This was reflected, I think, in the closing moments of the main part of the ceremony where tribute was paid to those we’ve lost, in particular the lives of the fifty-two people that were brought to a premature end in the bombings of 7th July 2005 (less than 24 hours after it was announced that London had won the Olympic bid). This sort of “in memoriam” happens all the time in America (where it is almost impossible to get through any awards show or ceremony of some kind without a mawkish, slightly cloying tribute to the dead), but it’s not something we British do very often. When we do, however, we do it well and with an appropriate sense of quiet dignity; the segment was understated, restrained, and moving, a perfect and natural contrast to the bombast of the first act. The fact that NBC, not content with airing the opening ceremony delayed by four fucking hours simply to hit prime time and maximise ad revenue, chose to cut this segment in favour of Michael Phelps being interviewed by Ryan Seacrest (a man who, in my opinion, needs a red hot poker inserted into his anus to assist in searching the dark, fetid corners of his shit box in order to locate whatever talent he feels he must be in possession of). If you’ve ever asked the question, “why do people hate America?” right there is an answer.
After the nurses had finished delivering a giant baby (and before the aforementioned tribute that would lead into the interminable parade of athletes), the London Symphony Orchestra, ably assisted by Rowan Atkinson in proto-Bean mode, set about honouring Britain’s contribution to cinema, whilst thoroughly taking the piss out of it in the process. This seemed to me to be a fantastic example of the British sense of humour; even when we’re in the global spotlight, standing before the world to announce who we are as a people, what we believe, what we think and feel, and what we represent, we simply can’t help pass up the opportunity to rip the living piss out of something (usually ourselves). I’ve always thought (he says trying as hard as he can to be unbiased) that Britain has the best sense of humour on earth; it’s the reason that, while bands are always trying to “crack” America, comedians the world over flock to the UK to make their name. When David Blaine spent forty-four days without food in a perspex box above the Thames, some genius used a remote-controlled model helicopter to fly a burger around the box to wind him up – that is the British sense of humour, and it was fucking brilliant.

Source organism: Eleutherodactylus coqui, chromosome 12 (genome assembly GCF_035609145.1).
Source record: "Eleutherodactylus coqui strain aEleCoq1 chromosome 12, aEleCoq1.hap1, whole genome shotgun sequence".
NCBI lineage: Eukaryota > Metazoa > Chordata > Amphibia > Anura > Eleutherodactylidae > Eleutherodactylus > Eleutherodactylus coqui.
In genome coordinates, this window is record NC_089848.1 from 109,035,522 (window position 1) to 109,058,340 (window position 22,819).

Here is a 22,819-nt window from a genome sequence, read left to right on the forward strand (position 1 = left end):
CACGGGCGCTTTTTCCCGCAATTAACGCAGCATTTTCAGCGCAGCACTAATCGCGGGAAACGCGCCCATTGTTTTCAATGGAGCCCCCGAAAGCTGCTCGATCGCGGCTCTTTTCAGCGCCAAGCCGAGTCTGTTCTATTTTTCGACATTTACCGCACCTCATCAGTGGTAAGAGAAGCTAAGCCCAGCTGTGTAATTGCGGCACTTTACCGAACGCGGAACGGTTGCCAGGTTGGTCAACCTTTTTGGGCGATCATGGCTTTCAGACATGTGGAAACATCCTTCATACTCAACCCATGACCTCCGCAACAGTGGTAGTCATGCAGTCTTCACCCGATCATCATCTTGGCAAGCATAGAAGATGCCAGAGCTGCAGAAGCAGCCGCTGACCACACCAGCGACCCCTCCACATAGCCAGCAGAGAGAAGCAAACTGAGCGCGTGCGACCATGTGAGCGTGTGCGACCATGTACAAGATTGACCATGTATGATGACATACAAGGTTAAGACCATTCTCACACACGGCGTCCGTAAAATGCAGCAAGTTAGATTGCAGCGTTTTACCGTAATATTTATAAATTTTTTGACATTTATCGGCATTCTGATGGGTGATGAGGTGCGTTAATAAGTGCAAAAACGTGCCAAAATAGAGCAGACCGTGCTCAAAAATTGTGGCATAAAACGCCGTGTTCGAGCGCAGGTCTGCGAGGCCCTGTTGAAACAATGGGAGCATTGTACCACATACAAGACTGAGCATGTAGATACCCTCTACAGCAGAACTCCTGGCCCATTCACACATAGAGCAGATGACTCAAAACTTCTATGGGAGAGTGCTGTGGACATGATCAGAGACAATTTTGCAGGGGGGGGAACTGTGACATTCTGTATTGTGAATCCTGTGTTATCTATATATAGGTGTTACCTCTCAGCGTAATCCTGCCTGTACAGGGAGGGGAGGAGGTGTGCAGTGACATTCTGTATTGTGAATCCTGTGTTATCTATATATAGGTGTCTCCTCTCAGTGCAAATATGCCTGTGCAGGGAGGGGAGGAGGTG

As the final act of the main part of the opening ceremony demonstrated, it wasn’t just one of our most cherished comedians making a complete tit of himself that we wanted to share with you; Britain has been responsible for some of the greatest musicians and most celebrated TV programmes ever created, and these formed the backdrop to a love story conducted through the medium of social networking. The fact that, despite having included so many unique, original, and hugely influential artists from over the years, there was an enormous list of suggestions by the viewing public as to artists they felt should have been featured only goes to show how richly diverse British art, life, and culture truly is, something which was mirrored in the multicultural society portrayed by the assembled cast of “Frankie and June Say Thanks Tim” (as the act was titled). It didn’t matter that this was a fair and accurate depiction of Britain’s ethnic make-up; some folk very much lost their shit over this, but none more so than Aidan Burley (MP for Cannock Chase).
Describing it as both the “most leftie opening ceremony I have ever seen” and “leftie multi-cultural crap” on his Twitter feed, Burley (who had once attended a stag party in Nazi uniform and toasted the Nazi regime, along with also having been caught texting and dozing off during a talk by a holocaust survivor at Auschwitz) went from obscurity to persona non-grata in less than 300 characters – even prime minister David Cameron was to later refer to him as a “twat” (albeit in an oblique way). When it wasn’t Burley, it was right-wing journalists who whinged about the tribute to the NHS (yeah, free healthcare for all – it’s not as if that’s praise-worthy, or anything) and described the whole event as Marxist propaganda. I’m sure somewhere there will even have been one particularly bitter hack who, upon the appearance of Tim Berners-Lee (the British inventor of the world-wide web) and his tweeted declaration through the illuminated seats of the stadium that, “This Is For Everyone”, probably ran screaming out of the house, still clutching his half-written letter to the Daily Mail, and began tearing through the streets yelling “Agh! The communists are coming! The communists are coming!!”
It could be reasoned that what ultimately banished my cynicism about the opening ceremony was that I was being shown a Britain that I recognised and could relate to. I have never in my life felt particularly patriotic, I think it’s a narcissistic, self-deluding emotion in which one perceives their home nation to be superior simply by virtue of having been born there, and I can genuinely feel the cracking of my entire body as it collapses inwards to form the grotesquely contorted shape of the yet-to-be-invented “Rubik’s Cringe” whenever people express national pride (especially when they try to be as gung-ho and red, white, and blue about their country as the Americans – stop that, all of you, you sound fucking ridiculous). But, I have to confess, that there are times when I do feel an imperceptibly tiny twinge of pride by association at what some of the other residents of this quirky little isle have achieved. It feels quite nice to be able to say that I’m from the same small island as Tim Berners-Lee, Newton, Darwin, Brunel, Thomas Paine, Alan Turing … kind of like wearing an “I’m with genius” T-shirt.